I am a stranger in a strange land. I am a SQL Server DBA and developer wandering, lost, in the world of MySQL. Fundamentally, I know that a database is a database. Both MySQL and SQL Server are built on the same ANSI standards. However, as I started working with the MySQL databases of a couple websites, I ran into unexpected limitations in MySQL.

SQL Server has one database engine.

MySQL has, as of version 5.6, ten. Ten database engines. Each with different features. In-depth information about each can be found at http://dev.mysql.com/doc/refman/5.6/en/storage-engines.html.

The one primarily being used in the databases I’ve been working with is MyISAM. It’s a fast engine, designed for databases with a lot of read activity. The drawback to this, for me, is that it lacks both support for foreign keys and transactions.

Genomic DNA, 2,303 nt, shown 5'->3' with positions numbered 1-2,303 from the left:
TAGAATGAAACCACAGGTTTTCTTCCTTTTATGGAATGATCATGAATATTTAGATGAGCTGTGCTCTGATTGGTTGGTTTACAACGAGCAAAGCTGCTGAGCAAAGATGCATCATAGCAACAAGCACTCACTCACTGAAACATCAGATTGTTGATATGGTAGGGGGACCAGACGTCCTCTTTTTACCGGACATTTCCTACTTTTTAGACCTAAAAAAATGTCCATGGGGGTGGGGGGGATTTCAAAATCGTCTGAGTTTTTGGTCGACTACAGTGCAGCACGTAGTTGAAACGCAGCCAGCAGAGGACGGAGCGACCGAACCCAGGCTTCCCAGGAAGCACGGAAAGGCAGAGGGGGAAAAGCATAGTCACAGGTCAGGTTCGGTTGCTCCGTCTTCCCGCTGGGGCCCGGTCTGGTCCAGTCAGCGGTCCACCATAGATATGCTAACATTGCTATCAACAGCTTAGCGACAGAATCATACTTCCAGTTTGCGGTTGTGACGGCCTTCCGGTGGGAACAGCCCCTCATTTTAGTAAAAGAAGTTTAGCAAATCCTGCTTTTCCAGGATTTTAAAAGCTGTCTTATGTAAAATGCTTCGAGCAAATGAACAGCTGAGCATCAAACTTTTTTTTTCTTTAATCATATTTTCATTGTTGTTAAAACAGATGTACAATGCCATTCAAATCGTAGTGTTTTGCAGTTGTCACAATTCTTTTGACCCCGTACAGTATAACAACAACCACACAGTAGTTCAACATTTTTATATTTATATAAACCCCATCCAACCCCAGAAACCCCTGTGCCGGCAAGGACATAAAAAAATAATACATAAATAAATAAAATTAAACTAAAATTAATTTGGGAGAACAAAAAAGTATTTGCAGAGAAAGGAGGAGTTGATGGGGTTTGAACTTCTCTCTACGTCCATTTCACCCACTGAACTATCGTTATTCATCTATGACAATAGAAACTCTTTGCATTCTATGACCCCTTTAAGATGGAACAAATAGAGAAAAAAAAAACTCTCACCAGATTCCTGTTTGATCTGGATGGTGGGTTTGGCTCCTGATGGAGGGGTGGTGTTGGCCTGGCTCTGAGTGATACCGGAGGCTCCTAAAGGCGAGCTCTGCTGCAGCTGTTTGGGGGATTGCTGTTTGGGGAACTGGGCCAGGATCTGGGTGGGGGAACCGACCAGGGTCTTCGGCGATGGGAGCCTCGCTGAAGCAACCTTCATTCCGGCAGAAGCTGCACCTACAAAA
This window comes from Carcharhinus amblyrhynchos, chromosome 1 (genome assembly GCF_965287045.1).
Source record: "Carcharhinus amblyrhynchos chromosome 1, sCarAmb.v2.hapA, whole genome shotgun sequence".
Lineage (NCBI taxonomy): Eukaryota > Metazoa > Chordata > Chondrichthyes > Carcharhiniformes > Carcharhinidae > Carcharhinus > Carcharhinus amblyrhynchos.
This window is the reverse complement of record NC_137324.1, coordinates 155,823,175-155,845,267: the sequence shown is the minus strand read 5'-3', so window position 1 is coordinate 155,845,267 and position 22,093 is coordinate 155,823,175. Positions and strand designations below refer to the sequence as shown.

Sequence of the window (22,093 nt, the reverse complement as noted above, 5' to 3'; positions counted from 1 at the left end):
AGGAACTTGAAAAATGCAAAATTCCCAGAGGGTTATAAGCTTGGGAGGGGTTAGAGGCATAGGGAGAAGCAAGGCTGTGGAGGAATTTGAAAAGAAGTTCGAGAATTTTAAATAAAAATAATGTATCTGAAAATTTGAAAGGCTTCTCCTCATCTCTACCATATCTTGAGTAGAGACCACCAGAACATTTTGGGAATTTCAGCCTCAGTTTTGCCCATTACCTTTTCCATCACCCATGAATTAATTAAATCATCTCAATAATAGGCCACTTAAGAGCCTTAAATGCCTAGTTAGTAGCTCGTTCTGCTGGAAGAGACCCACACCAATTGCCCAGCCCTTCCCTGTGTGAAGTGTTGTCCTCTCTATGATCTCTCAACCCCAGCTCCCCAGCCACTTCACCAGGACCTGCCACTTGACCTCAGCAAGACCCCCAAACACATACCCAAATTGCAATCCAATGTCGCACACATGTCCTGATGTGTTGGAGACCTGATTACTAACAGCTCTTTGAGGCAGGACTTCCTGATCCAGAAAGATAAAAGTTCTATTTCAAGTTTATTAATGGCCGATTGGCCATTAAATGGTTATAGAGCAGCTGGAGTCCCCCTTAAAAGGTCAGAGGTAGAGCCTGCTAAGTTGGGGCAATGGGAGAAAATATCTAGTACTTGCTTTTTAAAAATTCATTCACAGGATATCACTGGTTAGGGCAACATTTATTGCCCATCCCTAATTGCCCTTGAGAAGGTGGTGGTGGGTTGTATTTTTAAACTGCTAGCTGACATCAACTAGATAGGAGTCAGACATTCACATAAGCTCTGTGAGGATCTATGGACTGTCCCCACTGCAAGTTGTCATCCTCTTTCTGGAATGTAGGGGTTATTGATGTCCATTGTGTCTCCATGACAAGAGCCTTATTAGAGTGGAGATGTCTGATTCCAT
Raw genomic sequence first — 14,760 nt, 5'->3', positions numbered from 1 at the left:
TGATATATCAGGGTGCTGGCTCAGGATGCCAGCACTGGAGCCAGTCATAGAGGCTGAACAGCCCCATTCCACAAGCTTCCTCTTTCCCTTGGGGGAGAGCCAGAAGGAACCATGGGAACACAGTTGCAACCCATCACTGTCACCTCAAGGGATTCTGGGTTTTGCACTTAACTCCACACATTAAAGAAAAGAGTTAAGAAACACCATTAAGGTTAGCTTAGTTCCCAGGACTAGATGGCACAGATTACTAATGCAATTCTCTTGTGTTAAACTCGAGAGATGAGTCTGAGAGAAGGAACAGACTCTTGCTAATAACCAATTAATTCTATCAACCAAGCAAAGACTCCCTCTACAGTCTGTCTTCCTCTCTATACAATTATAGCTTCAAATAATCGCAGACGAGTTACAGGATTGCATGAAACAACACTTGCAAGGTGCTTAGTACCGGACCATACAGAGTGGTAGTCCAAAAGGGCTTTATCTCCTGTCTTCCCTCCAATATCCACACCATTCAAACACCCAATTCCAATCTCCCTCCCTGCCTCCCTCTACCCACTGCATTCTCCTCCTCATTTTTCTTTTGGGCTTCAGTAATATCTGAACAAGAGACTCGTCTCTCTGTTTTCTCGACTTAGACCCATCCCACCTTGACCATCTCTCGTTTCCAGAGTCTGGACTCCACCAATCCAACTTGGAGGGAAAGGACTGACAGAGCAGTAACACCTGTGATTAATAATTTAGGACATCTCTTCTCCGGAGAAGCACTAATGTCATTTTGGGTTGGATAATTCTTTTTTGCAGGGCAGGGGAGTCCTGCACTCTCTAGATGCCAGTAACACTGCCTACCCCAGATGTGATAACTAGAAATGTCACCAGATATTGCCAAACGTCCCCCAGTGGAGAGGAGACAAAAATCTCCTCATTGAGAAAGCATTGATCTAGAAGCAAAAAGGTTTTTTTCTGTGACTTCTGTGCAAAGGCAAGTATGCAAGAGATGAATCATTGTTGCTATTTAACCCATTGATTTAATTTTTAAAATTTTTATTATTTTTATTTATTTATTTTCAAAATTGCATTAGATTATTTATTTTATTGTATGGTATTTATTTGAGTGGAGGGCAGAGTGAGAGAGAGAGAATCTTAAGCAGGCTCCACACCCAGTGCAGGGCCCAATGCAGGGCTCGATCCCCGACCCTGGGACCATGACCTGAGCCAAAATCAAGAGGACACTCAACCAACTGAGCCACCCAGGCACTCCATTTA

I discovered this when I was looking in a database, at a table of resource articles. There was also a table of resource categories. I was trying to find the foreign key between the two tables. I even exported the structure out of phpMyAdmin, imported into Toad for MySQL, and created an ERD. There were no foreign keys in the database. After doing some research, I found out that MyISAM simply does not support foreign key constraints.

While writing some code for this database, I came to another realization: the MyISAM engine doesn’t support transactions. I can’t wrap a SQL statement in “BEGIN TRAN…COMMIT TRAN”. You can lock tables, however.

As of MySQL 5.5, the default engine type became InnoDB. This engine supports both foreign keys in tables and transactions. These tables also require more space on disk, and updates require more memory. So, there are trade-offs.

One other thing to note is that within a single database, tables can be of different engine types. If it makes sense for some of your tables to be formatted as MyISAM for speed and others to be InnoDB for transactional consistency, you can design the database this way. This flexibility is a really nice option.

Another lesson learned!